No parent would ever consider using a product on the skin of their newborn or infant if the ingredients were considered to be dangerous or hazardous to their health. That is why many of us believe baby powder and other talcum-based products have to be safe to use. After all, these products have been a part of our hygiene maintenance routine forever. If there had ever been problems with talc-based products, we surely would have heard about the problem by now, right?
Sadly, the dangers of baby powder have been known by product manufacturers for decades. However, it likely took the two 2016 verdicts from St. Louis, Missouri jurors awarding plaintiffs more than $127 million because there is a connection between talcum products and ovarian cancer to make consumers aware of the serious problem. Currently, our law firm is reviewing talcum powder lawsuits involving ovarian cancer and mesothelioma.
The massive plaintiff financial awards of two successful lawsuits have only recently magnified the life-threatening problem that has been causing serious health issues in women for decades. After much research, there appears to be a connection with women routinely using talcum powder in their genital areas and the development of ovarian cancer.
Why Manufacturers Use Talc in Female Hygiene Products
Talc is the softest natural mineral in the environment. Companies consider talc a prime material for many of the products they manufacture because of its ability to absorb moisture and odors. The mineral is composed of magnesium, silicon, oxygen and hydrogen and is found in aboveground deposits in many areas all around the world. In its most raw form, the mineral also contains asbestos, a toxic substance proven to cause various cancers, especially in the lungs when it has been inhaled.
Oddly, the FDA (Food and Drug Administration) considers baby powder a cosmetic that does not require approval or review from the government regulatory administration because it is only applied externally. Still, there has been much research and many studies performed in laboratories on lab animals and in group human studies to determine cancer rate versus exposure to the substance. Overall, test results have proven to be mixed.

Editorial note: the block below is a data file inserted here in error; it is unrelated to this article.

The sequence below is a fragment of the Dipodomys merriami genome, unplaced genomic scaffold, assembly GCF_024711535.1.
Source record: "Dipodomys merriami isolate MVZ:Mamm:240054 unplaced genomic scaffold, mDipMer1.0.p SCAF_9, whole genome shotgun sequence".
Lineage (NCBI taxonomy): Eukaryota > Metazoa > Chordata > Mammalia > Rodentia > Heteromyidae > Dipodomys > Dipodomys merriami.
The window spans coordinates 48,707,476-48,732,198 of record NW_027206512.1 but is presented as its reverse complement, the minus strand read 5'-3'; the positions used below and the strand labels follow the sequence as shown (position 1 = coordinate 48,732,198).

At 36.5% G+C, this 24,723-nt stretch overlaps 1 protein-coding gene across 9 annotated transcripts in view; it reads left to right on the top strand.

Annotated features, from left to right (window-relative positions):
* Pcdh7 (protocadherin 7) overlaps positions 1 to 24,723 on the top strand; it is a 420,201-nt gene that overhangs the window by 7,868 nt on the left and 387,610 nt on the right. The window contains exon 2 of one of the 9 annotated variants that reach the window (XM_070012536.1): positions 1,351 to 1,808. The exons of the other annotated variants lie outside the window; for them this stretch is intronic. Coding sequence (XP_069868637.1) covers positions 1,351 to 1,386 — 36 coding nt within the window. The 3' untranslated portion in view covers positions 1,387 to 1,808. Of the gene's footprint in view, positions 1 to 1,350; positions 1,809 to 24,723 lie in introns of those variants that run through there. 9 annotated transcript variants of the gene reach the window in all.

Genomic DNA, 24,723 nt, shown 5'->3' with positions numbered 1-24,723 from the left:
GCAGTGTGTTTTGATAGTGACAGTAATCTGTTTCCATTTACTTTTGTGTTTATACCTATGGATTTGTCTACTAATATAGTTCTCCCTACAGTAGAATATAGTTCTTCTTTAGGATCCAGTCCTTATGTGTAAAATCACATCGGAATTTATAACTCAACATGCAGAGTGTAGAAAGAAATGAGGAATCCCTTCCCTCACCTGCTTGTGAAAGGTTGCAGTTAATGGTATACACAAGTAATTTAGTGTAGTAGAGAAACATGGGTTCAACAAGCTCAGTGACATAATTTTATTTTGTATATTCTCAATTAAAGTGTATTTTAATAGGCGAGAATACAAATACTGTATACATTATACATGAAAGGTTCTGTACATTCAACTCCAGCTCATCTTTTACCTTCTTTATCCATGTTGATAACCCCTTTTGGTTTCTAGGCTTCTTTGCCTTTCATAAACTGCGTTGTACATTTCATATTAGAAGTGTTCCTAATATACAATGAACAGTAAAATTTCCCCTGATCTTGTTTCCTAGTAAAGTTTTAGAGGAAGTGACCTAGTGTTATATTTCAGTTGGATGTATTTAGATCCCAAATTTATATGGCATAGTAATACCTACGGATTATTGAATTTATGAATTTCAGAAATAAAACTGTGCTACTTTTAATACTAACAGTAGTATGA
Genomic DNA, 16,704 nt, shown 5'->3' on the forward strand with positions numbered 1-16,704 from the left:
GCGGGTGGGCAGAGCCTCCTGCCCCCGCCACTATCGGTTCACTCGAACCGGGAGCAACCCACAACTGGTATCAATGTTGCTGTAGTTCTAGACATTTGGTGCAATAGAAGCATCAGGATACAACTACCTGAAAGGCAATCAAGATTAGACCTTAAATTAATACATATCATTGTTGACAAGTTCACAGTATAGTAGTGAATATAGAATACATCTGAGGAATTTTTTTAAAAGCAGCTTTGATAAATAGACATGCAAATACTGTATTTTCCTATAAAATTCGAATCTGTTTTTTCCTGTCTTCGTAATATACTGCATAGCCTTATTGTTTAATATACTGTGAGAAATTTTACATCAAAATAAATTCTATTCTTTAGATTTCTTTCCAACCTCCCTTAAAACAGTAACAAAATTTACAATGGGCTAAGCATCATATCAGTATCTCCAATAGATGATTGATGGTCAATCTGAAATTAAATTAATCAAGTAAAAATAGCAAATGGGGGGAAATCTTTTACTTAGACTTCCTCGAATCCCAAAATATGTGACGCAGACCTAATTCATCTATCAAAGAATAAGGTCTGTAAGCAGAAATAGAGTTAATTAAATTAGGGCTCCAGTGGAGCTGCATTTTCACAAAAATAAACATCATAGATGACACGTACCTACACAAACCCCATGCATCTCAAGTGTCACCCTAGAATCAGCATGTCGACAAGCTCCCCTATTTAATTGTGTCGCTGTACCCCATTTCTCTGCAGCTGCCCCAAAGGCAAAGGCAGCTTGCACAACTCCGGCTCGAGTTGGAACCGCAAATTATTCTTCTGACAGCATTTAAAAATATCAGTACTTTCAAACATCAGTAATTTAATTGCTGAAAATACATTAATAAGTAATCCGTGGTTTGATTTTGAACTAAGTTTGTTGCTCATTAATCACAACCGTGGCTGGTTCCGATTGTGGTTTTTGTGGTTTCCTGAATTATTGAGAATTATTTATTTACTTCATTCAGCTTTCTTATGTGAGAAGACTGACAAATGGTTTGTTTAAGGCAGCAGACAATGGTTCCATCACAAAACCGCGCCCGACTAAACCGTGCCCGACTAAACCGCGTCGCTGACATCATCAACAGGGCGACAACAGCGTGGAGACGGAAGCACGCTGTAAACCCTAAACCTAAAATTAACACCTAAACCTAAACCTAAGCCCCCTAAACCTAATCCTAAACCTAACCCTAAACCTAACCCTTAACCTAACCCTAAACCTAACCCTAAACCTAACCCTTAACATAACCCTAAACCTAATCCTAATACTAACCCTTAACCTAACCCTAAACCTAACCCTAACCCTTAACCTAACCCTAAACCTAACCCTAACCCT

Even so, major organizations and associations, including the American Cancer Society, are concerned about the connection between the use of talcum/baby powder and the development of cancer in the ovaries. Also, some studies have concluded there is likely a direct connection to increase lung cancer rates in miners and millers that harvest talc from the ground and grind it into a usable product.
Two Jury Awards in Three Months
Jacqueline Fox was just 62 years old in the fall of 2015 when she passed away from ovarian cancer. While not present in the courtroom during her lawsuit trial, her voice was heard loud and clear in February 2016 by the St. Louis jury who awarded her surviving family members more than $72 million in compensatory and punitive damages, holding Johnson & Johnson liable for their failure to warn Ms. Fox of the dangers of routinely using their talcum-based products. As a part of the trial, evidence showed that Ms. Fox had used talcum powder containing products including Shower to Shower for feminine hygiene, never realizing the product had the ability to ultimately take her life.
The St. Louis jury ordered the pharmaceutical giant to pay Jacqueline’s family members actual and punitive damages totaling $72 million. More than likely, Johnson & Johnson will appeal the juror’s verdict in the months ahead.
In a separate successful lawsuit trial, Gloria Ristesund of South Dakota was awarded $55 million in a different St. Louis court case in May 2016 when jurors again found Johnson & Johnson liable for actual and punitive damages. It was revealed during her trial that her years of using the product for feminine hygiene led to the development of her ovarian cancer. Ristesund told the jury she routinely used J & J talcum-based products including Shower to Shower Powder and Baby Powder on her genital area for decades.
In Ristesund’s case, her doctor diagnosed her with ovarian cancer leading to a hysterectomy and other related surgeries to increase her chance of survival. Fortunately, because of the steps her doctors took, her cancer continues to remain in remission.
More Talcum Power Lawsuits to Be Filed
The massive financial compensation awarded to the plaintiffs that totaled more than $127 million will likely cause Johnson & Johnson to appeal both verdicts. This is because the company is already facing approximately 1,200 additional lawsuits from women all across the United States who have accused the pharmaceutical giant of not providing adequate warning to consumers of the potential cancer risks involved in using talcum-based products.
If you, or your loved one, have routinely used talcum powder as a part of regular female hygiene and developed ovarian cancer, you are likely eligible to receive financial recompense in a Baby Powder Lawsuit. The personal injury attorneys at Rosenfeld Injury Lawyers LLC are currently accepting cases involving the link between ovarian cancer and talcum-based products. Our team of dedicated lawyers can assist you in fighting your battle against product manufacturers in court.
We encourage you to call our law offices at (888) 424-5757 today to schedule your free, no obligation full case evaluation. We accept all cases involving personal injury through contingency fee arrangements to avoid the need for an upfront fee.